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‘Darling’ de Leon, the scene-stealing thespian

‘Darling’ de Leon, the scene-stealing thespian

“Who am I? Captain.”

Abigail declares as she tosses pieces of octopus in that infamous scene from Ruben Ostlund’s newest comedy-satire film Triangle of Sadness.

Stuck on an island, affluent passengers washed up ashore from a luxurious cruise try to survive in the wild after an explosion happened on the yacht. A film about flipping up social hierarchies, a trademark of the Swedish auteur, and the futility of beauty, riches, and social status in the face of survival.

‘Darling’ de Leon, the scene-stealing thespian

Triangle of Sadness won the 2022 Cannes’s Palme D’or, the highest award in the ceremony. And, Abigail, played by Filipina actress Dolly de Leon, came out with not just an Oscar buzz. She also emerged as a critics’ darling. Of course, proving is a force to be reckoned with both in the film and in real life. On December 3, she bagged a Golden Globe nomination for her performance in Triangle, the first Filipino to do so, raising the bar for us all and doing it flawlessly, as they say.

 Dolly de Leon at the premiere of Triangle of Sadness
Instagram | Dolly de Leon at the premiere of Triangle of Sadness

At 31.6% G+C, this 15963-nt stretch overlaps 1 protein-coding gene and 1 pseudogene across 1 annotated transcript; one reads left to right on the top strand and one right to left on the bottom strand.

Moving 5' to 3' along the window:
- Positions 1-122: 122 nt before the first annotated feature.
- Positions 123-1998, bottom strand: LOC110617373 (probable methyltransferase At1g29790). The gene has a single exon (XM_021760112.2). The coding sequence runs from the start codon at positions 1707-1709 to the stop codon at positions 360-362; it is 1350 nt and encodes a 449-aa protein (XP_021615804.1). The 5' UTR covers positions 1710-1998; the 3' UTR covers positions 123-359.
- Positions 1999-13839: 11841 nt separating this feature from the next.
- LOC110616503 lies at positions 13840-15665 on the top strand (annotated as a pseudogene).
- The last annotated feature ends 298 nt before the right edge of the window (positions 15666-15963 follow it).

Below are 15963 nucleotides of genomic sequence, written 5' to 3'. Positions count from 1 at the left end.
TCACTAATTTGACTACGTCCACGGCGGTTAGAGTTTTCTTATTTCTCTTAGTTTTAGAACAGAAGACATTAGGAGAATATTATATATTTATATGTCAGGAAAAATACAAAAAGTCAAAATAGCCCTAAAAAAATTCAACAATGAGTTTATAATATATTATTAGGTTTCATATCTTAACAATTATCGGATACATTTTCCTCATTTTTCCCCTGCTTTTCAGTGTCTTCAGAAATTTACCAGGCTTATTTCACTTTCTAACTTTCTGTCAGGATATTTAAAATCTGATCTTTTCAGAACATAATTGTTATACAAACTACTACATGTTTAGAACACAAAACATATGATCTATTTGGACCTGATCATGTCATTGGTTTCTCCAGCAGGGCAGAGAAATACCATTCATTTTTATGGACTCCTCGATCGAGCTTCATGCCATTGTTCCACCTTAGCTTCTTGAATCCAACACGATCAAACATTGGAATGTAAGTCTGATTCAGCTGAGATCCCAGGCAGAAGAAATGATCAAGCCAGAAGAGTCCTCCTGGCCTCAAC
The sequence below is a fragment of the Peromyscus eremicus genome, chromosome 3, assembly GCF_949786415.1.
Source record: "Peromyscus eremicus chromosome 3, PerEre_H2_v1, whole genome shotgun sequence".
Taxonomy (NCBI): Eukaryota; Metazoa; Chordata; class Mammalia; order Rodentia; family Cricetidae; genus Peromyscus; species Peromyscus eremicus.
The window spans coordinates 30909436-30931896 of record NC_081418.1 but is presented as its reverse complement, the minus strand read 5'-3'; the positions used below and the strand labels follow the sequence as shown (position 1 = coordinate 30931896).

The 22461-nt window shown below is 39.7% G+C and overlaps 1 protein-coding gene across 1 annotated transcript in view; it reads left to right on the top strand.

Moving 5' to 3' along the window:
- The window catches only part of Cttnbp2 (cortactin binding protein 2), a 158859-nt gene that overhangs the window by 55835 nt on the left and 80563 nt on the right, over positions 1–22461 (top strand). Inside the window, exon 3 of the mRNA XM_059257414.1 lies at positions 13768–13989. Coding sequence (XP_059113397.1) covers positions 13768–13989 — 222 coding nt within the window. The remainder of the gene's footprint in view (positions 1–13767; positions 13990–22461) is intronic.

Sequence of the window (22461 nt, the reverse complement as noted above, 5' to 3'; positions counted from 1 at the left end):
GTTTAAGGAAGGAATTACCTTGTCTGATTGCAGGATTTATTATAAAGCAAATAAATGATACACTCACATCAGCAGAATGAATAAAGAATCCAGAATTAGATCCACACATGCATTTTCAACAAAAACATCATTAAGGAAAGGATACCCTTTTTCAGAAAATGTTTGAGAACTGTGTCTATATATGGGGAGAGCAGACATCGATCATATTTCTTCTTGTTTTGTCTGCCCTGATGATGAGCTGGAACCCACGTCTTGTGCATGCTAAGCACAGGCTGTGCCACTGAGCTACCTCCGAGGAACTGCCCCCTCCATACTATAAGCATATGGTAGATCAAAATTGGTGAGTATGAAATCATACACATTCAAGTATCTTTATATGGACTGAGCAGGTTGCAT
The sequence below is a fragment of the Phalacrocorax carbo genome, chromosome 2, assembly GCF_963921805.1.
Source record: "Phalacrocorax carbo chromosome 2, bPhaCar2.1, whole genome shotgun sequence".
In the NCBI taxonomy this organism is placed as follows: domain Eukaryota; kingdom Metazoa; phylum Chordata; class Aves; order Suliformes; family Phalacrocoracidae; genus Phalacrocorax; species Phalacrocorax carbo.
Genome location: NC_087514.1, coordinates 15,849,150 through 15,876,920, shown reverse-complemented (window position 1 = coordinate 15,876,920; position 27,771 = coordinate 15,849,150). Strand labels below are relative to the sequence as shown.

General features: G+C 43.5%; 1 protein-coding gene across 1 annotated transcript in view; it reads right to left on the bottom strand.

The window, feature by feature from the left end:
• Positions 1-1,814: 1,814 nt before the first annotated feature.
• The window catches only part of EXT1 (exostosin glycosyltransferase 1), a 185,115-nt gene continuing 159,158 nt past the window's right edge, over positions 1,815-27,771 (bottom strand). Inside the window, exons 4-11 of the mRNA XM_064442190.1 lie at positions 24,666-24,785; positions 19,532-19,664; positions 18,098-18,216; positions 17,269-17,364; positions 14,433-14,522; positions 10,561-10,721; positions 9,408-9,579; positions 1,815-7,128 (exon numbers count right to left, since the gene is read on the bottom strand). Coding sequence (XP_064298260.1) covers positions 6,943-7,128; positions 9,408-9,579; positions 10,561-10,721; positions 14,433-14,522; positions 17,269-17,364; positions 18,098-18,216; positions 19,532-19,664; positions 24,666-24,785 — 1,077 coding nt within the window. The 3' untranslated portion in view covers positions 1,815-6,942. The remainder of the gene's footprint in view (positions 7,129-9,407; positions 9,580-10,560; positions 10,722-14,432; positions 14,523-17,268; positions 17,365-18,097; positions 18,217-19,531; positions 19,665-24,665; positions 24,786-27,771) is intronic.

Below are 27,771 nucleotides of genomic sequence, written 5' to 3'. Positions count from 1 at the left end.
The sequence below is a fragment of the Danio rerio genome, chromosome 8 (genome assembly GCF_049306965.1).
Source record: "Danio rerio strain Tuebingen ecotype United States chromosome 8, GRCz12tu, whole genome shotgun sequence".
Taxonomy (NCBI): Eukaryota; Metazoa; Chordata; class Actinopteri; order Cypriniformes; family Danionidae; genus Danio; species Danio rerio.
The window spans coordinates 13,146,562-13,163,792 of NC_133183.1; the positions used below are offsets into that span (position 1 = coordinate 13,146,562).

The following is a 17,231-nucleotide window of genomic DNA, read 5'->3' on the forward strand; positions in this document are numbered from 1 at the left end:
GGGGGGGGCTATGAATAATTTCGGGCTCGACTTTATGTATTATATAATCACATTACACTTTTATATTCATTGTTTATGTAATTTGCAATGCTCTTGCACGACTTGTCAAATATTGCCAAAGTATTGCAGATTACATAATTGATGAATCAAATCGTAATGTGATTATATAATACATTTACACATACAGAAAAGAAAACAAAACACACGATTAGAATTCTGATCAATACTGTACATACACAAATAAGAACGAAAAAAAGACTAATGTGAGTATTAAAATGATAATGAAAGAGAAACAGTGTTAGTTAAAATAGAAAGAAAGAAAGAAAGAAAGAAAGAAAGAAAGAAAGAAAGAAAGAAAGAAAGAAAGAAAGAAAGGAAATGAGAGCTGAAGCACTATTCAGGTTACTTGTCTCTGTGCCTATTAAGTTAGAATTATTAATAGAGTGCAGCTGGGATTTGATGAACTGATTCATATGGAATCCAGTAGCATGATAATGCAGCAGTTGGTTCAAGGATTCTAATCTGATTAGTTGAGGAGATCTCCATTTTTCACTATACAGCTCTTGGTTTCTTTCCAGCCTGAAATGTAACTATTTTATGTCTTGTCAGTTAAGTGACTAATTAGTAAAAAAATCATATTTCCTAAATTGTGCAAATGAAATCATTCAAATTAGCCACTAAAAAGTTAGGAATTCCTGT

ACT 1: Dolly and her humble beginnings

Dolly de Leon is a Manila-born thespian with a penchant for theater. She took a Bachelor of Arts in Theater at the University of the Philippines Diliman and had her first role in Shake Rattle and Roll III back in 1991. Since then, she has worked with various Filipino directors which include the likes of Lav Diaz, Erik Matti, and Antoinette Jadaone.

Even before her breakthrough role in Ostlund’s film, Dolly de Leon already had recognitions from our very own film award-giving bodies. In 2020, she won the FAMAS (which is touted here as the Filipino equivalent of the Oscars) Best Supporting Actress for her role in Raymond Ribay Guttierez’s film Verdict. But, in her own terms, what she really considered to be her “breakout role” was not from the role in this film but in Erik Matti’s Folklore from HBO.

Dolly de Leon FAMAS trophy
Instagram | Dolly de Leon’s FAMAS trophy as Best Supporting Actress

In an interview with Variety, she says,

To be honest, I have not broken out in the Philippines. I have not. I play bit roles — lawyers, doctors, the mother of the lead, the principal of a school, or the psychiatrist. The reason why I considered this work with Erik Matti very important is because the character I played really leads the story. It’s about her and how she deals with different struggles, and I haven’t done that before in film or TV.

However, the scene-stealing thespian’s role as a toilet manager became the ship (pun intended) that will buoy her career into superstardom. A chance to become renowned in the global scene where there remains room to feel desired Filipino characters.

Dolly appears for the most part in the third act of the film. Her commanding presence was unabashed in its confidence. Here, she’s not just merely an extra. Her arsenal is rich with nuances brought by decades of acting in theater, soap, and films.

This is evident in the last few moments of Triangle. Her subdued expression employs hesitance and exhaustion on multiple levels. A contained mystery all the more propelled by the character’s backstory created by the scene-stealing thespian herself.